Generations unite against elder abuse

MORE than 200 people ranging from teenage school students to grandparents strode simultaneously through Launceston and Hobart streets recently in COTA Tasmania’s annual Walk Against Elder Abuse.

The walks were organised by COTA to acknowledge international World Elder Abuse Awareness Day, which was held in June.

The Hobart walk was bolstered by the presence of dozens of high school students from Ogilvie and Kingston high schools, who walked the streets singing, carrying banners and spreading the word that intergenerational respect also helped stop elder abuse at its source.

“These passionate people walked with us in Hobart and Launceston because they want everyone to know that there is no excuse for elder abuse, but just as importantly, there’s no excuse for ignoring elder abuse,” COTA Tasmania chief executive officer Sue Leitch said.

Walk participants displayed special banners with important messages about the most common forms of elder abuse.

This included misusing enduring powers of attorney, denying social contact, failing to look after frail old people, and sexual and physical abuse.

Mrs Leitch said increased awareness of elder abuse must be accompanied by increased action by all stakeholders.

“We all have a job to do in protecting older Tasmanians through policy change and legislation, and fostering a community-wide shift in our attitudes to age and ageing,” she said.

“But change doesn’t happen overnight.

“In the case of elder abuse, enduring solutions will not be found without long-term, meaningful commitments at every level of government.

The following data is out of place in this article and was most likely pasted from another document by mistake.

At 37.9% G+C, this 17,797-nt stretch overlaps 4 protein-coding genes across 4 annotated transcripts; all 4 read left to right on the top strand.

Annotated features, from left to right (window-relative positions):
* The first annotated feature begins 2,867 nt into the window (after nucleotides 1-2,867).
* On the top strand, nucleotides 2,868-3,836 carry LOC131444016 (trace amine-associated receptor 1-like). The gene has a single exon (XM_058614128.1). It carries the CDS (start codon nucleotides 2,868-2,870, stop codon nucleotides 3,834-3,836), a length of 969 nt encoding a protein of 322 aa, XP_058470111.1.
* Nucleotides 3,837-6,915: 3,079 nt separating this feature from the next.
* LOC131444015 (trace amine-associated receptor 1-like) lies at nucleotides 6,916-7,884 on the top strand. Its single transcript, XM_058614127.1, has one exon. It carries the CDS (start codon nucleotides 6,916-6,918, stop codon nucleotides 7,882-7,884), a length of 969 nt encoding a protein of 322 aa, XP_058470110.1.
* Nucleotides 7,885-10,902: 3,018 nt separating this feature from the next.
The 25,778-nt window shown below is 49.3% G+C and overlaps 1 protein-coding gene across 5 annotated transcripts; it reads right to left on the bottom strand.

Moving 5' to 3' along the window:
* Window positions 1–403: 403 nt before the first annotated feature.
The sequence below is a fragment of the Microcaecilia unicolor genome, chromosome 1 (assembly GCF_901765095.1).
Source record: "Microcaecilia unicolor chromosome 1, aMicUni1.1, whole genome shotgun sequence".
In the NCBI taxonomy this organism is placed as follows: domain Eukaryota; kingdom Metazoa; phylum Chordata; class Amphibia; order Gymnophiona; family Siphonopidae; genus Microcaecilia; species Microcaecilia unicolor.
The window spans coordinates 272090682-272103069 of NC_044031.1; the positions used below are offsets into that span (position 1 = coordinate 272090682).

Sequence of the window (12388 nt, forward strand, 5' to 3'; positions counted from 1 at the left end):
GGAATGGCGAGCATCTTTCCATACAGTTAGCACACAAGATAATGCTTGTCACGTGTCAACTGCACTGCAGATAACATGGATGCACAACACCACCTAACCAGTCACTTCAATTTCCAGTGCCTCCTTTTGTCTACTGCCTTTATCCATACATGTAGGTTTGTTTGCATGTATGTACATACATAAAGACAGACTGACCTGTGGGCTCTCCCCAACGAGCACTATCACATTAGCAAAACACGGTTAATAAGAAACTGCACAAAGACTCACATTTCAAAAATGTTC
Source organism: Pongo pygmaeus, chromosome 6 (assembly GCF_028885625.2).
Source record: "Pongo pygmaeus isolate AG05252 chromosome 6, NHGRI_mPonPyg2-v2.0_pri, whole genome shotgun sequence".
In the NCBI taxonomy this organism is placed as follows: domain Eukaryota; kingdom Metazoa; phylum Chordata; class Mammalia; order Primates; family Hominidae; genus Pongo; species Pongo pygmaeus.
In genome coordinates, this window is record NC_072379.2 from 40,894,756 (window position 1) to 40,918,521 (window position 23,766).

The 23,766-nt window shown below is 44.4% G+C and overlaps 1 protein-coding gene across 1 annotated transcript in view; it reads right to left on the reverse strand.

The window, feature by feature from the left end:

“COTA was pleased to see the State Government’s commitment in the recent State Budget for the additional $850,000 in funding for the elder abuse prevention strategy.

“Public events like the Walk Against Elder Abuse help make change happen, as citizens and governments join together to show they care and insist that others notice that there is a problem with elder abuse and at a more visceral level, ageism in general.

“We must help the community recognise that action is necessary and such action and support really can change lives.”

Caption: Dignitaries lead the way in the recent COTA Tasmania Walk Against Elder Abuse.

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About the Author: Eastern Shore Sun

The Eastern Shore Sun is your monthly community newspaper, reaching over 30,000 homes and businesses in the communities of Clarence and Sorell. It is the product of Nicolas Turner, Justine Brazil, Ben Hope, Simon Andrews, Tobias Hinds and guest contributors, with support from advertisers.

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